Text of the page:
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  • Writer's pictureJoanne Jacobs

Raising achievement in Atlanta — without cheating

Bianca McNeal taught fourth grade in 2016-17, her first year of teaching. Photo: Mark Peterson/Redux/New York Times.

New York Times reporter Sara Mosle looks at an Atlanta principal who’s trying to raise reading and math performance at her high-poverty, nearly all-black elementary school by helping teachers improve their teaching.

Atlanta’s cheating scandal is history now. Pressure to raise test scores is as strong as ever, especially at Peyton Forest Elementary, which had earned an F on its state report card.

Principal Cynthia Gunner or a reading or math specialist visits each teacher’s classroom nearly every day, writes Mosle.

Gunner tended to see her teachers there as belonging to one of three categories. First were the already excellent teachers like Ericka Fluellen. Second were several teachers like Bianca McNeal, the novice, who might not be strong instructors yet but were willing to put in the effort to improve. Third were the teachers “who can but won’t,” in Gunner’s phrase; these teachers had the capacity to become more effective educators but appeared to have no interest in doing so. They were already set in their pedagogical ways or didn’t think change at the school was necessary or possible or didn’t want to put in more effort, or there was some other reason Gunner couldn’t yet divine.

Some teachers complained about frequent classroom visits, which they saw as harassment. Some quit in mid-year, forcing the principal to find long-term substitutes.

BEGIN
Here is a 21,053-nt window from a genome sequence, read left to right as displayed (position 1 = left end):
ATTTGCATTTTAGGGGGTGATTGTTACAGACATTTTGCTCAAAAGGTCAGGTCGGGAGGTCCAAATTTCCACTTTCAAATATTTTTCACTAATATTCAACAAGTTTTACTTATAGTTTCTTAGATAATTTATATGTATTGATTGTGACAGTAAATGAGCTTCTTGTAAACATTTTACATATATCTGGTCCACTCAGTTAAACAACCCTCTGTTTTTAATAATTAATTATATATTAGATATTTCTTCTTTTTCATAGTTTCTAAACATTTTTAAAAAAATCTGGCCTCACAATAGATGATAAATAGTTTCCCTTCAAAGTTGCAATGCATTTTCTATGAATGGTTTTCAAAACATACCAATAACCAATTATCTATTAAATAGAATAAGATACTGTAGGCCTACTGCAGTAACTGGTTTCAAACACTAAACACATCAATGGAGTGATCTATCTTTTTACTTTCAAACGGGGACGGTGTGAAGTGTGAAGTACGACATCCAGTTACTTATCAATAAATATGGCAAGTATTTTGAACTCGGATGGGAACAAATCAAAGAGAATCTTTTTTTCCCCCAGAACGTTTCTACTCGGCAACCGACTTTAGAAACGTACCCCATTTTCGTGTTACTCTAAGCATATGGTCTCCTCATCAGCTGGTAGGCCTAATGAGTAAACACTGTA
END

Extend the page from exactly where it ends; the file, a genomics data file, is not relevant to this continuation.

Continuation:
At the end of Gunner’s first year, reading the percentage of “proficient” readers rose from 12 percent the previous year to 15 percent; math proficiency rose from 11 percent to 21 percent. The school moved up to a “D.”

By November of 2017-18, her second year, four teachers had quit. However, “by this spring, there was a palpable difference in the school,” writes Mosle.

Reading classes included more actual reading, and from class to class, students were toting library books. Fluellen was now an instructional coach and had started a “new-teacher academy” to help develop and retain the school’s recent hires. Teachers were meeting weekly after school in grade and subject teams, discussing instructional problems they had in class and helping one another to resolve them. McNeal, no longer tentative, showed a group of her colleagues a new way to teach adding fractions.

Reading scores climbed to 21 percent “proficient” and math proficiency inched up to 22 percent.

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